This time of year is great for training before the heat of the summer rolls in. It is also a time when folks start traveling more and that puts us out there on more vehicle crashes. School is at its peak and the students are feeling better because they know warmer weather and summer will soon be here. The increase in activity means a possible increase in accidents.
We have looked at the types of buses and their construction. Next step is scene approach, some pre-planning and lastly size up. How we approach things is very important, but just as important is how we have planned for things. We need to pre-plan our response area and look at the needs and resources we may require. We are good at pre-planning structures, but sometimes fall short of planning for vehicle crashes. We just take things for granted sometimes. When we start to consider looking at our area and what could happen, we need to take several things into consideration. First, how many schools are in our area? When you consider different schools, you have to look at elementary, middle and high. Each of these schools has buses on the road at different times of the day. If you have all three, then buses will be traveling earlier to later. If you have just one school, or no schools it will be a bit less. Next you need to consider the major roads that they have to travel, intersections and other areas where the buses could be put at higher risk. You need to look at whether there are locations where you have had previous crashes involving buses.
Your next consideration is going to be if you have the personnel and equipment resources to properly handle a bus crash. These types of incidents will require more rescue folks and more equipment than most of your typical vehicle crashes. If you lack the rescue equipment needed, then you will need to find the nearest department that has that equipment. If you have everything you require, you may still want to talk to your neighboring departments about mutual aid responses. It is better to have extra help and not need it, than to need the help and not have it. Remember, it is all about the kids. You will need to consider high probability areas for crashes and then look at the routes you would have to travel to produce a quick response. Time of day can play a major role in this, especially with work traffic either coming or going.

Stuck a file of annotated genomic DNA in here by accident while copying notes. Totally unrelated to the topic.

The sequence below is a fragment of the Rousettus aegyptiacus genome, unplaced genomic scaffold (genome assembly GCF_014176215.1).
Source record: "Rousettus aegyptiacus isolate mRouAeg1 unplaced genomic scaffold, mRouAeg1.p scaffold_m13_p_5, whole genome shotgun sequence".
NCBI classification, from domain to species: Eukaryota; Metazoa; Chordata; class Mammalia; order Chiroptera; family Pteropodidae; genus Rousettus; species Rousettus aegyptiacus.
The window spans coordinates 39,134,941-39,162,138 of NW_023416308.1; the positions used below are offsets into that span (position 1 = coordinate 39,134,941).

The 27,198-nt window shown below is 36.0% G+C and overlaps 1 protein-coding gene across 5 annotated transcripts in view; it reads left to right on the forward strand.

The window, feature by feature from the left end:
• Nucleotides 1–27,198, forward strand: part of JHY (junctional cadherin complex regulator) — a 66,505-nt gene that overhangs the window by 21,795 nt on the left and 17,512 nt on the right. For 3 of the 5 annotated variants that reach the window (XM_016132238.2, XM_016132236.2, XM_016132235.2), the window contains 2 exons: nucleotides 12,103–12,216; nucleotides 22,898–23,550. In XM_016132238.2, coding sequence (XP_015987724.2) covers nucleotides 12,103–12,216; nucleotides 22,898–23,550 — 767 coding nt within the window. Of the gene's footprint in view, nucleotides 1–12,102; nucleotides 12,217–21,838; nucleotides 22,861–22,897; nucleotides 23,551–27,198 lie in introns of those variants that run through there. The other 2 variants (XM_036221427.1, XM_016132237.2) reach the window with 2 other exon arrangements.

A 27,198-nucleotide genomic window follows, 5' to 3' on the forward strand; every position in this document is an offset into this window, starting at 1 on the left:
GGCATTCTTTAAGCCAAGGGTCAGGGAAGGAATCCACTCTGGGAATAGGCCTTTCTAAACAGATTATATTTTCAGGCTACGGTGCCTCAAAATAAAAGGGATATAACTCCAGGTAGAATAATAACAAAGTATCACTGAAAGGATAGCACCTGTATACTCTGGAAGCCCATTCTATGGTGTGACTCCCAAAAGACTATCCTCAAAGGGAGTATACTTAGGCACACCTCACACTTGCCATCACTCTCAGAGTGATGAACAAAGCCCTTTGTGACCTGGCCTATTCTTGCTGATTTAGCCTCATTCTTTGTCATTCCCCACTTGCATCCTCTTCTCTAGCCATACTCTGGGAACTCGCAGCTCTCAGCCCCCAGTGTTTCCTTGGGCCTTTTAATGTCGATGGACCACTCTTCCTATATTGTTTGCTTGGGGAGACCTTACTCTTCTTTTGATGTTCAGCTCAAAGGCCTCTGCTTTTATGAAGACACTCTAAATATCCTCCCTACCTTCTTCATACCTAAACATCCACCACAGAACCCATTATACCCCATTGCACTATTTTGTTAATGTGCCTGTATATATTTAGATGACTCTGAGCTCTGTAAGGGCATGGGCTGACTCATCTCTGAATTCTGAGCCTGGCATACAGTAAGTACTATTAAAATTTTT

After you get your pre-planning done, it is time to look at your response and arrival on the scene. The one big plus on most school bus crashes, is they are built extremely tough and do not damage easily. Sometimes it only takes simple tools to gain access. As you approach the wreck scene, you will need to start thinking about vehicle placement and hazards. The biggest hazard you will encounter most of the time is other vehicle traffic and those helpful bystanders. Get traffic under control as quick as you can. Scan the scene for other hazards such as; spilled fuels, power lines, possible fire conditions and stabilization of the bus, as well as other vehicles that may be involved. These things may have to be mitigated before any extrication and patient removal can take place. Your next big assessment is going to be determining the number of students in the bus and other vehicles. The position of the bus will also determine how the children will have to be removed.
In most cases no one in the bus will be pinned, but it can happen, especially to the driver’s compartment. The problem you will encounter is you have a bus full of kids that have been tossed around like dice in a cup. Your patients will have to be removed fully packaged for spinal and neck injuries. Your assessment will be to determine the best paths to get them out.
Next issue we will look at setting up command, our IAP, stabilization, and what extrication techniques can be done to remove our precious cargo. Make sure you train when you can, and watch for classes you can attend, especially bus and heavy vehicle classes. These are not offered as much as some of the other classes. Be safe out there and train to be the best you can be.